Referring to FIG. 1, the articulated manipulator 10 is shown connected to control 35 and carrying grinding tool 122 and tool motor 120. The manipulator 10 includes base 12 upon which is rotatably mounted the shoulder plate 18 and within which are the shoulder rotation actuator 14 and the intermedite coupling 16. Actuator 14, coupling 16 and mounting plate 18 cooperate to effect rotation of the manipulator structure about a vertical axis passing through the center of plate 18. Upper arm 22 is rotatably supported upon plate 18 at the shoulder joint 23 and rotated about a horizontal axis intersecting the vertical axis through the center of the shoulder joint 23. Rotation of the upper arm 22 about this axis is effected by actuator 20. A forearm 26 is connected to upper arm 22 at an elbow joint 25 and is rotated thereabout by means of actuator 24 which may be a lineal actuator such as a piston and cylinder or screw and nut. The actuators 14, 20, and 24 are sufficient to effect motion of the forearm 26 to place the end thereof in any position within the volume described by the mechanical limitations of the structure.

To maximize the flexibility of motion achieved by control of the manipulator, three additional axes of motion follow forearm 26. These three additional axes are intended to effect control over the orientation of the tool carried by the manipulator with respect to a relocatable point of reference. The first of these orientation axes corresponds to a rotation about a horizontal axis at the end of the forearm 26 driven by actuator 28 to effect changes in pitch of a tool carried by the manipulator. The second orientation axis is vertical and perpendicular to the first and effects changes of yaw of the tool carried by the manipulator and is driven by actuator 30. The third orientation axis for controlling roll is perpendicular to the second axis and is driven by actuator 32. These three orientation axes constitute the wrist 27 of manipulator 10.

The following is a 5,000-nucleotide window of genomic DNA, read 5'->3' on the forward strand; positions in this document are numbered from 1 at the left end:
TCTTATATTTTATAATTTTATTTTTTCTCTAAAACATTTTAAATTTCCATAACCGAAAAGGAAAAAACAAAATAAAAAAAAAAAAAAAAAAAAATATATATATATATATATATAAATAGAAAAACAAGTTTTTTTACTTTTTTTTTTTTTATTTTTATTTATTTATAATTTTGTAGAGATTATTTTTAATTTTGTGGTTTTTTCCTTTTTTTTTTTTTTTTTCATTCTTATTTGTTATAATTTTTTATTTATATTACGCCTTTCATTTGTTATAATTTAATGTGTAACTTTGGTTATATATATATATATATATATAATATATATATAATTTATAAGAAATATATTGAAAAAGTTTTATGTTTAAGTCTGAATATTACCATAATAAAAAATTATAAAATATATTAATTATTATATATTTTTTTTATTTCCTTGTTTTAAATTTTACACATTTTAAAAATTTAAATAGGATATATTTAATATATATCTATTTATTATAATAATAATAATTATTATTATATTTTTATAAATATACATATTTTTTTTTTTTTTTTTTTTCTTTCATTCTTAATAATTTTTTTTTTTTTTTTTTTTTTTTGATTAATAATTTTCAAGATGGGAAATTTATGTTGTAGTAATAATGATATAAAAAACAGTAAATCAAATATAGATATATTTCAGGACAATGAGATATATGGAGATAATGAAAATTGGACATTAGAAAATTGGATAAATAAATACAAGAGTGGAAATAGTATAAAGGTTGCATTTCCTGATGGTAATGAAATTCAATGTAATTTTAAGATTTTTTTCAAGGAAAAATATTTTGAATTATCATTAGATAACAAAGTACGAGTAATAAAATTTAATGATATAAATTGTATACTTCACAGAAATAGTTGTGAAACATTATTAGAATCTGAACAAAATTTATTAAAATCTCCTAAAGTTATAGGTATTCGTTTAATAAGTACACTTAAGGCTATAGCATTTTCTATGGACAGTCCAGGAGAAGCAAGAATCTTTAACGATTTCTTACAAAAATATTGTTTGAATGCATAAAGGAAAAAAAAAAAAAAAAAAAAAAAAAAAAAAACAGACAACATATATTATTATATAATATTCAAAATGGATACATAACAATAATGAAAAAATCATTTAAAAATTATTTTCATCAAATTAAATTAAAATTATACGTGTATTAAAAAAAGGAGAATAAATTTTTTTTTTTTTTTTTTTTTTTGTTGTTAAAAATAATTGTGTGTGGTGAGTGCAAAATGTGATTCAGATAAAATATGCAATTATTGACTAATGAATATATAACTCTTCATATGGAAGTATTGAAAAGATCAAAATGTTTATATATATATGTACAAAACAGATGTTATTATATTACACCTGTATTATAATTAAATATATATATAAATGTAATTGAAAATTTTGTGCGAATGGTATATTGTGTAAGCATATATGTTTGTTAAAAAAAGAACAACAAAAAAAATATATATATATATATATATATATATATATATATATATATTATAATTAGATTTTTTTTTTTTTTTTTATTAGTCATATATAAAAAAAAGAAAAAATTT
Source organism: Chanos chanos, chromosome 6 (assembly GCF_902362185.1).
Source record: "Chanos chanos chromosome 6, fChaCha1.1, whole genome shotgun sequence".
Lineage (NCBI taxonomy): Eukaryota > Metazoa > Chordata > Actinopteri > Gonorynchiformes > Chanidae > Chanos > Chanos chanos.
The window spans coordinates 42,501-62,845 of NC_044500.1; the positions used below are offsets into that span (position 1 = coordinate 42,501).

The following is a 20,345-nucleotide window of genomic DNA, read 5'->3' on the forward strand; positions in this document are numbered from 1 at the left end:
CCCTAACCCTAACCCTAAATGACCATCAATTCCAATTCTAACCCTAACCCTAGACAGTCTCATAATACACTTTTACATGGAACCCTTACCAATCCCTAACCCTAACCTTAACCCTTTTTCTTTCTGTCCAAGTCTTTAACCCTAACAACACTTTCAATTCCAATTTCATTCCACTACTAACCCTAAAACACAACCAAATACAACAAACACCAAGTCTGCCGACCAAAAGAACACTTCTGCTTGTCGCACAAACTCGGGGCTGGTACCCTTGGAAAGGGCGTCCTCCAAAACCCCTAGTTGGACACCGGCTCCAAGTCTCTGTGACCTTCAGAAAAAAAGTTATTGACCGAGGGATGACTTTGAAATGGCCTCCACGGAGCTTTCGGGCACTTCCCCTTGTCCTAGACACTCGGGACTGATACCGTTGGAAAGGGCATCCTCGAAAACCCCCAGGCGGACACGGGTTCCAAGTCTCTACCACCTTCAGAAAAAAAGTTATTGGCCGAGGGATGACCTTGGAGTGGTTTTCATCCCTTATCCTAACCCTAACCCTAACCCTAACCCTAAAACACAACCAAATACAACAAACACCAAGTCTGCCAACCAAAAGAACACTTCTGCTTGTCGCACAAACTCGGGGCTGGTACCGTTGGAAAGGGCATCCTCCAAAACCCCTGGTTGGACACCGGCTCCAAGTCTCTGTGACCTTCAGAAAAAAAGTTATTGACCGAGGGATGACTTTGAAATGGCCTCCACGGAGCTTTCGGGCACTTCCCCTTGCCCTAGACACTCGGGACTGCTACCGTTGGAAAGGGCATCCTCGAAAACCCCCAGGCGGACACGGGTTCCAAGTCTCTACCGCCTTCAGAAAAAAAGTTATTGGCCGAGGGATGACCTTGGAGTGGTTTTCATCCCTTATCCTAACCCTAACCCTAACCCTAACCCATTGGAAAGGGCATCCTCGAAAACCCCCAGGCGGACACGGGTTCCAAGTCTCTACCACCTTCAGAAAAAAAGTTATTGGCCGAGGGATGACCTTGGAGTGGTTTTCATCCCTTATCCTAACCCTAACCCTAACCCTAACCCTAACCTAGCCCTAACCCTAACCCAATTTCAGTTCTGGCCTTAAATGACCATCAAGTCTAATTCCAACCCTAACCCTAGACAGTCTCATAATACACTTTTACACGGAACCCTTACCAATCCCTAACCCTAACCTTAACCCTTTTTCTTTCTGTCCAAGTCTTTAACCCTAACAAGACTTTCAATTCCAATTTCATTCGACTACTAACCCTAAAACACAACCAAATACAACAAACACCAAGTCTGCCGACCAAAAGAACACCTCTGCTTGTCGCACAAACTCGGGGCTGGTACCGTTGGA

At the end of wrist 27, is the face plate 33 to which is mounted the tool motor 120 carrying the grinding tool 122. Attached to tool motor 120 is a transducer 124 for feeding back a measured parameter of the work process. The motor 120 and tool 122 constitute a function element 31 carried by manipulator 10. Other tools may be readily substituted including workpiece grasping devices to effect motion of workpieces relative to fixed tools. The stored program for controlling the motion of function element 31 specifies positions of a tool centerpoint 34 and orientations of the function element 31 with respect to the relocatable tool centerpoint 34.

Control 35 includes a console unit 36 to permit communication between an operator and the manipulator 10, a control 38 for processing a stored program directing the movements of manipulator 10, and a servodrive circuit 39 responsive to control 38 for controlling the machine actuators 14, 20, 24, 28, 30 and 32. Since the particular type of actuators and drive circuits do not form a part of the present invention, further details of these devices shall not be provided.